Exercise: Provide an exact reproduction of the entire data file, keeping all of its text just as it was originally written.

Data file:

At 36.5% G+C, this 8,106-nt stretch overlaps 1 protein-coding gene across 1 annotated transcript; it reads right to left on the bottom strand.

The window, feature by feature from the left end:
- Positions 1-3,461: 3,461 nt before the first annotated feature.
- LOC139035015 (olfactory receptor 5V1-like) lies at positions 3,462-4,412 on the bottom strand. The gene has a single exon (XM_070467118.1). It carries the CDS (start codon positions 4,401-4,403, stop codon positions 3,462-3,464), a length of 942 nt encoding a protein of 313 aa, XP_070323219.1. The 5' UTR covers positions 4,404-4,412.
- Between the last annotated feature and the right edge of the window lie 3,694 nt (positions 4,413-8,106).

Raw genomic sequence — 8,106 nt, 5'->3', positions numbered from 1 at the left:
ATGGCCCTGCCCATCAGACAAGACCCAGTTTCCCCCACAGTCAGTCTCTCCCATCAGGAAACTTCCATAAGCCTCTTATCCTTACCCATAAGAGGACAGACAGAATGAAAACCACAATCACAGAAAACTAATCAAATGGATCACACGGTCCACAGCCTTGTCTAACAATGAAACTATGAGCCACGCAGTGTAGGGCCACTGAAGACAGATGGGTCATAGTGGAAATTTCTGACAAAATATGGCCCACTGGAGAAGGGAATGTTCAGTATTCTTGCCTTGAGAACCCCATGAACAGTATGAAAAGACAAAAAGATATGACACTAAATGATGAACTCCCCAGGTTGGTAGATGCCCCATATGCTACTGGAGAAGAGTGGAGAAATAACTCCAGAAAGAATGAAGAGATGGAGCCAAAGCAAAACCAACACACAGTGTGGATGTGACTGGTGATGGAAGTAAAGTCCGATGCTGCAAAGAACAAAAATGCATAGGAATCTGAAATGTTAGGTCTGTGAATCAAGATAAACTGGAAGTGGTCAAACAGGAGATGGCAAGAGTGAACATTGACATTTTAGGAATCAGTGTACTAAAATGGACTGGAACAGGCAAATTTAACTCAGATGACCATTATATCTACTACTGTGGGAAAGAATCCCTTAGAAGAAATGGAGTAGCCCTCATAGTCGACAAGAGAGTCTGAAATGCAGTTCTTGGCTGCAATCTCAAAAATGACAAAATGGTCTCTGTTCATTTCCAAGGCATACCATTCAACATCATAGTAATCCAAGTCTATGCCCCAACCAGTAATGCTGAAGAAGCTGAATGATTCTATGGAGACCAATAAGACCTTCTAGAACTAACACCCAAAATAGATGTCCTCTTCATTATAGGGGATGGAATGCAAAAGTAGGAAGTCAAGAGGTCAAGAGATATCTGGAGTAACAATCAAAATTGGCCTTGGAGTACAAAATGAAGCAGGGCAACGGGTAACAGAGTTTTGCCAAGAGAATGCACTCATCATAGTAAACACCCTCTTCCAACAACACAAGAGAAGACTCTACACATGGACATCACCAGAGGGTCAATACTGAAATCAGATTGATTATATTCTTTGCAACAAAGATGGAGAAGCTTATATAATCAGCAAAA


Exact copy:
At 36.5% G+C, this 8,106-nt stretch overlaps 1 protein-coding gene across 1 annotated transcript; it reads right to left on the bottom strand.

The window, feature by feature from the left end:
- Positions 1-3,461: 3,461 nt before the first annotated feature.
- LOC139035015 (olfactory receptor 5V1-like) lies at positions 3,462-4,412 on the bottom strand. The gene has a single exon (XM_070467118.1). It carries the CDS (start codon positions 4,401-4,403, stop codon positions 3,462-3,464), a length of 942 nt encoding a protein of 313 aa, XP_070323219.1. The 5' UTR covers positions 4,404-4,412.
- Between the last annotated feature and the right edge of the window lie 3,694 nt (positions 4,413-8,106).

Raw genomic sequence — 8,106 nt, 5'->3', positions numbered from 1 at the left:
ATGGCCCTGCCCATCAGACAAGACCCAGTTTCCCCCACAGTCAGTCTCTCCCATCAGGAAACTTCCATAAGCCTCTTATCCTTACCCATAAGAGGACAGACAGAATGAAAACCACAATCACAGAAAACTAATCAAATGGATCACACGGTCCACAGCCTTGTCTAACAATGAAACTATGAGCCACGCAGTGTAGGGCCACTGAAGACAGATGGGTCATAGTGGAAATTTCTGACAAAATATGGCCCACTGGAGAAGGGAATGTTCAGTATTCTTGCCTTGAGAACCCCATGAACAGTATGAAAAGACAAAAAGATATGACACTAAATGATGAACTCCCCAGGTTGGTAGATGCCCCATATGCTACTGGAGAAGAGTGGAGAAATAACTCCAGAAAGAATGAAGAGATGGAGCCAAAGCAAAACCAACACACAGTGTGGATGTGACTGGTGATGGAAGTAAAGTCCGATGCTGCAAAGAACAAAAATGCATAGGAATCTGAAATGTTAGGTCTGTGAATCAAGATAAACTGGAAGTGGTCAAACAGGAGATGGCAAGAGTGAACATTGACATTTTAGGAATCAGTGTACTAAAATGGACTGGAACAGGCAAATTTAACTCAGATGACCATTATATCTACTACTGTGGGAAAGAATCCCTTAGAAGAAATGGAGTAGCCCTCATAGTCGACAAGAGAGTCTGAAATGCAGTTCTTGGCTGCAATCTCAAAAATGACAAAATGGTCTCTGTTCATTTCCAAGGCATACCATTCAACATCATAGTAATCCAAGTCTATGCCCCAACCAGTAATGCTGAAGAAGCTGAATGATTCTATGGAGACCAATAAGACCTTCTAGAACTAACACCCAAAATAGATGTCCTCTTCATTATAGGGGATGGAATGCAAAAGTAGGAAGTCAAGAGGTCAAGAGATATCTGGAGTAACAATCAAAATTGGCCTTGGAGTACAAAATGAAGCAGGGCAACGGGTAACAGAGTTTTGCCAAGAGAATGCACTCATCATAGTAAACACCCTCTTCCAACAACACAAGAGAAGACTCTACACATGGACATCACCAGAGGGTCAATACTGAAATCAGATTGATTATATTCTTTGCAACAAAGATGGAGAAGCTTATATAATCAGCAAAA